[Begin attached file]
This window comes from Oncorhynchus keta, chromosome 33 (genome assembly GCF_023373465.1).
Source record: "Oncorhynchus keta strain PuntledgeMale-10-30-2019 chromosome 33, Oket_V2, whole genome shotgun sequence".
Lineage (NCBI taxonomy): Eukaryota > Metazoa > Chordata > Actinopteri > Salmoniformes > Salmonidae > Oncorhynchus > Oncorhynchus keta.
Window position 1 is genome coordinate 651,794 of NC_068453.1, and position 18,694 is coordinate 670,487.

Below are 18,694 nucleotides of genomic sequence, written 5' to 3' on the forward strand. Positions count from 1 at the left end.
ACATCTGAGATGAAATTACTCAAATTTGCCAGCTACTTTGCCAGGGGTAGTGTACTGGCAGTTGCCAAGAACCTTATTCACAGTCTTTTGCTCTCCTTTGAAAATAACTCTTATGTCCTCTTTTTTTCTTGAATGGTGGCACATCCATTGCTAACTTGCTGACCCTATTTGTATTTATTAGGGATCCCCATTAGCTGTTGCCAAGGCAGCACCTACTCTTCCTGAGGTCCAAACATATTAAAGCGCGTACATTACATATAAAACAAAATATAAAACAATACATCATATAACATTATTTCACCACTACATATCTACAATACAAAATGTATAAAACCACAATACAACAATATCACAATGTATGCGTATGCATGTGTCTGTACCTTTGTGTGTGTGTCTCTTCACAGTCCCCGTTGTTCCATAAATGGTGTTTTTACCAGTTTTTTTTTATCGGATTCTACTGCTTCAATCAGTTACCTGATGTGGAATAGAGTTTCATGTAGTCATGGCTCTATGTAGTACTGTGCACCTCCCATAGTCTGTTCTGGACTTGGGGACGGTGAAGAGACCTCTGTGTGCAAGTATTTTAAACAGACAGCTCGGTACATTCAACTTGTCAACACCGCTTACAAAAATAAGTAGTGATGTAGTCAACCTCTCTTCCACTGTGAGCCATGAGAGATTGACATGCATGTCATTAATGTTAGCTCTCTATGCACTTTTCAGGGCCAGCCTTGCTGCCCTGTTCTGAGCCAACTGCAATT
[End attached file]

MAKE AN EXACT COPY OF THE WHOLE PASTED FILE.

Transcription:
This window comes from Oncorhynchus keta, chromosome 33 (genome assembly GCF_023373465.1).
Source record: "Oncorhynchus keta strain PuntledgeMale-10-30-2019 chromosome 33, Oket_V2, whole genome shotgun sequence".
Lineage (NCBI taxonomy): Eukaryota > Metazoa > Chordata > Actinopteri > Salmoniformes > Salmonidae > Oncorhynchus > Oncorhynchus keta.
Window position 1 is genome coordinate 651,794 of NC_068453.1, and position 18,694 is coordinate 670,487.

Below are 18,694 nucleotides of genomic sequence, written 5' to 3' on the forward strand. Positions count from 1 at the left end.
ACATCTGAGATGAAATTACTCAAATTTGCCAGCTACTTTGCCAGGGGTAGTGTACTGGCAGTTGCCAAGAACCTTATTCACAGTCTTTTGCTCTCCTTTGAAAATAACTCTTATGTCCTCTTTTTTTCTTGAATGGTGGCACATCCATTGCTAACTTGCTGACCCTATTTGTATTTATTAGGGATCCCCATTAGCTGTTGCCAAGGCAGCACCTACTCTTCCTGAGGTCCAAACATATTAAAGCGCGTACATTACATATAAAACAAAATATAAAACAATACATCATATAACATTATTTCACCACTACATATCTACAATACAAAATGTATAAAACCACAATACAACAATATCACAATGTATGCGTATGCATGTGTCTGTACCTTTGTGTGTGTGTCTCTTCACAGTCCCCGTTGTTCCATAAATGGTGTTTTTACCAGTTTTTTTTTATCGGATTCTACTGCTTCAATCAGTTACCTGATGTGGAATAGAGTTTCATGTAGTCATGGCTCTATGTAGTACTGTGCACCTCCCATAGTCTGTTCTGGACTTGGGGACGGTGAAGAGACCTCTGTGTGCAAGTATTTTAAACAGACAGCTCGGTACATTCAACTTGTCAACACCGCTTACAAAAATAAGTAGTGATGTAGTCAACCTCTCTTCCACTGTGAGCCATGAGAGATTGACATGCATGTCATTAATGTTAGCTCTCTATGCACTTTTCAGGGCCAGCCTTGCTGCCCTGTTCTGAGCCAACTGCAATT